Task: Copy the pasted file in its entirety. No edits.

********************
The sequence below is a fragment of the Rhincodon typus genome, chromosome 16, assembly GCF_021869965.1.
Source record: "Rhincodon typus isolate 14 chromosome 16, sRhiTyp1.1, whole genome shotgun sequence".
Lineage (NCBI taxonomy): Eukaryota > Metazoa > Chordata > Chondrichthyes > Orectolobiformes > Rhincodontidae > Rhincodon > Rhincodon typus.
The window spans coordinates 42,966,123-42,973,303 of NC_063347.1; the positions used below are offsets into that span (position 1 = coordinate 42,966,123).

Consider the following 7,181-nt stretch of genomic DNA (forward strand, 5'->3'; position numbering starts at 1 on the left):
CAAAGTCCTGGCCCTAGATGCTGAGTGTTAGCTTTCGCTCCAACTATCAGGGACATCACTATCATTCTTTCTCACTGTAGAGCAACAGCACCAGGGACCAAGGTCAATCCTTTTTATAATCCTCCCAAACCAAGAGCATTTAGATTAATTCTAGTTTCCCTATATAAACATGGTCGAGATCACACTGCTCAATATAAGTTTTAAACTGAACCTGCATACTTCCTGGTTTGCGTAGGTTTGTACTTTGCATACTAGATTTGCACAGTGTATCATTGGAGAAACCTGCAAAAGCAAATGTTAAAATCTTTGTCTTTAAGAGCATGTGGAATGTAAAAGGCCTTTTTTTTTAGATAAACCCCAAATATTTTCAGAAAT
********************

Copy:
The sequence below is a fragment of the Rhincodon typus genome, chromosome 16, assembly GCF_021869965.1.
Source record: "Rhincodon typus isolate 14 chromosome 16, sRhiTyp1.1, whole genome shotgun sequence".
Lineage (NCBI taxonomy): Eukaryota > Metazoa > Chordata > Chondrichthyes > Orectolobiformes > Rhincodontidae > Rhincodon > Rhincodon typus.
The window spans coordinates 42,966,123-42,973,303 of NC_063347.1; the positions used below are offsets into that span (position 1 = coordinate 42,966,123).

Consider the following 7,181-nt stretch of genomic DNA (forward strand, 5'->3'; position numbering starts at 1 on the left):
CAAAGTCCTGGCCCTAGATGCTGAGTGTTAGCTTTCGCTCCAACTATCAGGGACATCACTATCATTCTTTCTCACTGTAGAGCAACAGCACCAGGGACCAAGGTCAATCCTTTTTATAATCCTCCCAAACCAAGAGCATTTAGATTAATTCTAGTTTCCCTATATAAACATGGTCGAGATCACACTGCTCAATATAAGTTTTAAACTGAACCTGCATACTTCCTGGTTTGCGTAGGTTTGTACTTTGCATACTAGATTTGCACAGTGTATCATTGGAGAAACCTGCAAAAGCAAATGTTAAAATCTTTGTCTTTAAGAGCATGTGGAATGTAAAAGGCCTTTTTTTTTAGATAAACCCCAAATATTTTCAGAAAT